Globe iconLogin iconRecap iconSearch iconTickets icon

news

MLB News

Gardenhire not lacking for coaching staff options

MLB.com @beckjason

DETROIT -- Ron Gardenhire didn't just keep the manager's office stable in Minnesota for 13 years, he kept a relatively tight circle of coaches in his tenure, too. Now that he's a manager again with the Tigers, he has to fill out a new staff. Whether he goes back to the coaches he knows, looks to some of his former players who have stayed in the game or goes outside for candidates remains to be seen.

Whatever path he chooses, it's going to be a quietly crucial part of his tenure. With the Tigers unlikely to be active bringing in veteran players this winter, there's going to be a lot of coaching to do next spring.

DETROIT -- Ron Gardenhire didn't just keep the manager's office stable in Minnesota for 13 years, he kept a relatively tight circle of coaches in his tenure, too. Now that he's a manager again with the Tigers, he has to fill out a new staff. Whether he goes back to the coaches he knows, looks to some of his former players who have stayed in the game or goes outside for candidates remains to be seen.

Whatever path he chooses, it's going to be a quietly crucial part of his tenure. With the Tigers unlikely to be active bringing in veteran players this winter, there's going to be a lot of coaching to do next spring.

"That's a very important piece of the equation," Gardenhire said at his introductory press conference Friday. "You surround yourself with people that have your back, but also know the game and respect the game and are not afraid to state their opinion. This is about teaching, and we're going to have some young players with some veterans, and we need a very good staff to get through these things. So it's not something that you just step out there and say, 'I want this guy, this guy, this guy.'

"We're going to go over a lot of people. I could show you my phone right now and I can tell you how many people are looking for a job. I thought they were just friends. They want to be more than friends."

Gardenhire said he's not going to hurry into decisions. General manager Al Avila, in turn, indicated he's not going to dictate a staff.

"We are going to talk about it, and we will hire a staff together," Avila said. "I can't tell you right now if it's going to include former staff. He knows people. I know people."

Thanks to moves by other clubs over the past week, there are many well-regarded coaches suddenly on the market. The Cubs' move to part ways with longtime pitching coach Chris Bosio last week put him on the market along with former Rays pitching coach Jim Hickey, former Mets pitching coach Dan Warthen, Nationals pitching coach Mike Maddux and ex-Royals pitching coach Dave Eiland, among others. Warthen was the Tigers' pitching coach from 1999 until early in the 2002 season. A similar, albeit smaller, shakeup took place with hitting coaches.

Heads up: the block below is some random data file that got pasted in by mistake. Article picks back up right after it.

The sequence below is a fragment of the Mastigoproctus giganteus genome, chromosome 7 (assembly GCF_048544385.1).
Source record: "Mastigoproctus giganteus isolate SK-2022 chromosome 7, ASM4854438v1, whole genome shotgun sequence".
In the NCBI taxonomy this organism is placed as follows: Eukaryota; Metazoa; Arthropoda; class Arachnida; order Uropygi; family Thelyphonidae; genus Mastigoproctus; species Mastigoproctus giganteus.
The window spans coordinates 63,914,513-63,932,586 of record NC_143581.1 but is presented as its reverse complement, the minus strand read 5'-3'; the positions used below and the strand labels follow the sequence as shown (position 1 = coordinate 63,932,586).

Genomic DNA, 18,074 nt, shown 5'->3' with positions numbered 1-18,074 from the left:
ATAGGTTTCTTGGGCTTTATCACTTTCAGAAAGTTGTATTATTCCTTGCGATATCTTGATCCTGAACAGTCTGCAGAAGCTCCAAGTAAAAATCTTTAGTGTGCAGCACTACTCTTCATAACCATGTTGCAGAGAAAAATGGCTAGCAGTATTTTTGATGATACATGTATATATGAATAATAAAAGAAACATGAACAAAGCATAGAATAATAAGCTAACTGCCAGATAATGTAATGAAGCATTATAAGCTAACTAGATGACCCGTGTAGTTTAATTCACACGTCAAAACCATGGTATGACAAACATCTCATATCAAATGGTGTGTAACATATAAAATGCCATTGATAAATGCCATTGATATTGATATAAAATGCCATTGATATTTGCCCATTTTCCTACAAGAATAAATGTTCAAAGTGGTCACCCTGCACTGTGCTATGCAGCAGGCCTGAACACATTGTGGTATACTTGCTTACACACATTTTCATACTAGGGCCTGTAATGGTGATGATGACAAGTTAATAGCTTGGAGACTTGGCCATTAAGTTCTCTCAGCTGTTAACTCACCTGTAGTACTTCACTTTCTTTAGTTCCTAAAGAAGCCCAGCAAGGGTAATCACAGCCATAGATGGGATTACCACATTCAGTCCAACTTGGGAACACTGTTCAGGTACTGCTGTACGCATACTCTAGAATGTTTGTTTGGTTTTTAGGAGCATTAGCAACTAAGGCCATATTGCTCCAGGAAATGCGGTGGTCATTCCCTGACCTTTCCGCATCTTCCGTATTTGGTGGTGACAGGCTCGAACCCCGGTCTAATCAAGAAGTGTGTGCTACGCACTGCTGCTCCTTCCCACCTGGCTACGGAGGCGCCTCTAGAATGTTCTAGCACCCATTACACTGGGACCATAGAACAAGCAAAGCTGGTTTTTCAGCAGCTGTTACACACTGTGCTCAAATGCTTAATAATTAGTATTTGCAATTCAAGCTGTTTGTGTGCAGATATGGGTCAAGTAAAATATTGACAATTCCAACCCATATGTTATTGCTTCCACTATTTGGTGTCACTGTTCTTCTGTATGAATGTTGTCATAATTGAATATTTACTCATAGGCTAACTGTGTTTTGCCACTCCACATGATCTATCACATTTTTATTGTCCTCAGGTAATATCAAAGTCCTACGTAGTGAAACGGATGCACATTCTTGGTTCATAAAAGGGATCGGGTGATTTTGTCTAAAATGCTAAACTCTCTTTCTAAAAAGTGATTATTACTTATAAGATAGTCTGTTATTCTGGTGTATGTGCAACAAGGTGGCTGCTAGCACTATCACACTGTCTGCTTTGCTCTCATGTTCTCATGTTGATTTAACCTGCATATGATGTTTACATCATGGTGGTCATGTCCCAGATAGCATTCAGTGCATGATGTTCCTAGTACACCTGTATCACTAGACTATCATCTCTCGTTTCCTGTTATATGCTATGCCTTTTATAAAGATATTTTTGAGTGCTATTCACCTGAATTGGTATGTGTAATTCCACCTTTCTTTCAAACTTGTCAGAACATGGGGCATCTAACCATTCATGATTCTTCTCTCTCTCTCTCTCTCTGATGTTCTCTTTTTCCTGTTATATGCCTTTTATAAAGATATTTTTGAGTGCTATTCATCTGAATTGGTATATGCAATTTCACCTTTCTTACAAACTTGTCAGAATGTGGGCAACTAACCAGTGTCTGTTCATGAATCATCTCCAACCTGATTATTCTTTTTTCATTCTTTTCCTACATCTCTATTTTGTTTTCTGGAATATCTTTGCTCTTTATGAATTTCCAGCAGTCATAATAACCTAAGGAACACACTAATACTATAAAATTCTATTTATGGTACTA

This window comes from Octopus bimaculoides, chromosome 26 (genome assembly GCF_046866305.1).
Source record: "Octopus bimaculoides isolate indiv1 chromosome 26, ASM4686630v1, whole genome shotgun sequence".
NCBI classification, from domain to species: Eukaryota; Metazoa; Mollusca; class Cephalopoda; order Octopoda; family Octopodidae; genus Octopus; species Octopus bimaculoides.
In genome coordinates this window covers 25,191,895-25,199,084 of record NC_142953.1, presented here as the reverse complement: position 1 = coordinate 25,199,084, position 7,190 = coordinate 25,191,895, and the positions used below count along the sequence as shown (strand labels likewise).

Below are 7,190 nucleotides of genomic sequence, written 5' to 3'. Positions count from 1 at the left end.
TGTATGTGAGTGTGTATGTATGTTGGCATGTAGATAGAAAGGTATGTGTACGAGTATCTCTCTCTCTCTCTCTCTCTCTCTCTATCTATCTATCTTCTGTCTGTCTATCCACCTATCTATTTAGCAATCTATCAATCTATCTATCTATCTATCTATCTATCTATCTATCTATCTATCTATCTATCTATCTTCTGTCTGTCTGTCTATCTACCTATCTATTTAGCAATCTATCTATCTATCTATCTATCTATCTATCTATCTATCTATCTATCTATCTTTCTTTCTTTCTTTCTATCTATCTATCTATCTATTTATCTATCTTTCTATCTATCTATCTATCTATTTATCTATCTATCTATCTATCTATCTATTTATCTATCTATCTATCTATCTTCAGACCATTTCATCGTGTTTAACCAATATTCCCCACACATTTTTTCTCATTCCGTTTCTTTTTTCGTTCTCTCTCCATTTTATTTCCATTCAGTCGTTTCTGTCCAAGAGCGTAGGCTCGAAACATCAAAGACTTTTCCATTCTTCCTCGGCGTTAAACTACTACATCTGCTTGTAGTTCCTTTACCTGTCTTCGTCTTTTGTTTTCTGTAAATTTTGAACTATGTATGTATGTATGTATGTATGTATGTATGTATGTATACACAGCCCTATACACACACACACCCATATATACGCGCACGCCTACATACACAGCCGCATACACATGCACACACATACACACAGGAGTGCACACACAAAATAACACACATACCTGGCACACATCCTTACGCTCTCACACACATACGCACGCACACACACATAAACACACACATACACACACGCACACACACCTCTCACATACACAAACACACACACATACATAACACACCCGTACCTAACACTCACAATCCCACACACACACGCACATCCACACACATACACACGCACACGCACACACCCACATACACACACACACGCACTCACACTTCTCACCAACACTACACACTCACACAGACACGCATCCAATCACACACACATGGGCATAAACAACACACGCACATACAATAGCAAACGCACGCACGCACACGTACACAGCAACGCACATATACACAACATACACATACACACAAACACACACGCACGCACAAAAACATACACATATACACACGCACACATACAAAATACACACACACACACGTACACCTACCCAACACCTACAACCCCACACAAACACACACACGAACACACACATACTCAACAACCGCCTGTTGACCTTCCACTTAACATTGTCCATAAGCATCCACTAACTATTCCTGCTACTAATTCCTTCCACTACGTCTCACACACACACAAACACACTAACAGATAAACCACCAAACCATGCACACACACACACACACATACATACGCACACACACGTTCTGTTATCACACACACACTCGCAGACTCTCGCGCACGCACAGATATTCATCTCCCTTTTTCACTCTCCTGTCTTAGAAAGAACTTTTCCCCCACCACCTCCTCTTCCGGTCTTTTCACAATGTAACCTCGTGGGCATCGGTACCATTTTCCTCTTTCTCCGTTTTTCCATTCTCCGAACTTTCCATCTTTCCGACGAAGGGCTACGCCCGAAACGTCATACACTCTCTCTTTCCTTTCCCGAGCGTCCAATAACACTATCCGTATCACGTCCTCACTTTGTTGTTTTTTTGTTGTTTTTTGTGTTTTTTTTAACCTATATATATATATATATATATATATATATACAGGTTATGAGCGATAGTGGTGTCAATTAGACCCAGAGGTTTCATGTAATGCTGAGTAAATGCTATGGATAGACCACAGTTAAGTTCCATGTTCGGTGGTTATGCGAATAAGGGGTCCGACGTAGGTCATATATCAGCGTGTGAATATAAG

All of those coaches worked for teams that were contenders in recent years. How many will want to take on a long-term rebuilding project would be a worthwhile question, as would whether the Tigers might be better off with coaches with more recent background in instruction roles.

"There's a lot of needs out here, and if you're going with a young ballclub, I want guys that can handle young players and be able to relay what they need to relay to them," Gardenhire said.

As for former Twins coaches under Gardenhire, no one had more time on his staff than Rick Anderson, pitching coach for all of Gardenhire's 13 seasons in Minnesota. He stepped down after Gardenhire and the Twins parted ways and did not join another club. Tom Brunansky, Gardenhire's hitting coach for his final two seasons with the Twins, stayed on Paul Molitor's staff through the 2016 season.

"I have to see if they want to get out of their RVs and do what they're doing," Gardenhire said of his old coaches. "I've got some that I've talked to. I've stayed in touch with all of them. Some of them, I couldn't tell you whether they would or wouldn't. And there's a couple of them that said [they would] be interested. That's something that Al and I will talk about. I definitely have people that I think are very important."

That said, Gardenhire cautioned, "I've got a ton of names on my phone, lots of people that I've known over the years. This isn't a buddy-buddy thing. It's about getting the right staff together that's going to be good for these guys, that can deal with young players and everything like that."

In addition, three former prominent players under Gardenhire -- Torii Hunter, LaTroy Hawkins and Michael Cuddyer -- currently work for the Twins as special assistants. Hunter was a Tigers outfielder for two years.

"I think Torii likes the suite," Gardenhire said. "That's what I saw in Minnesota, because I was up there in the booth with him [when the D-backs played at Minnesota this past summer]. I don't know if he wants to be in this kind of uniform, out there on the field, or in [a suite] with the general manager. I think he likes that [latter] part better, but you'd have to ask Torii that."

Hunter told MLB.com in a text message last week he was happy for Gardenhire to get another chance at managing, but he did not respond when it was noted that it could be his opportunity to get into coaching.

One thing Gardenhire tried to make clear Friday is that little things will matter.

"All my coaches are going to be expected to pay attention to details, all the details," he said. "If we're not covering first base the right way, and we're hitting it with the wrong foot, I don't want them to just sit there and let it happen. I want them to stop it. That's the basics, and we're going to go to the basics, because that's the only way I know how to teach."

Jason Beck has covered the Tigers for MLB.com since 2002. Read Beck's Blog, follow him on Twitter @beckjason and Facebook.

Detroit Tigers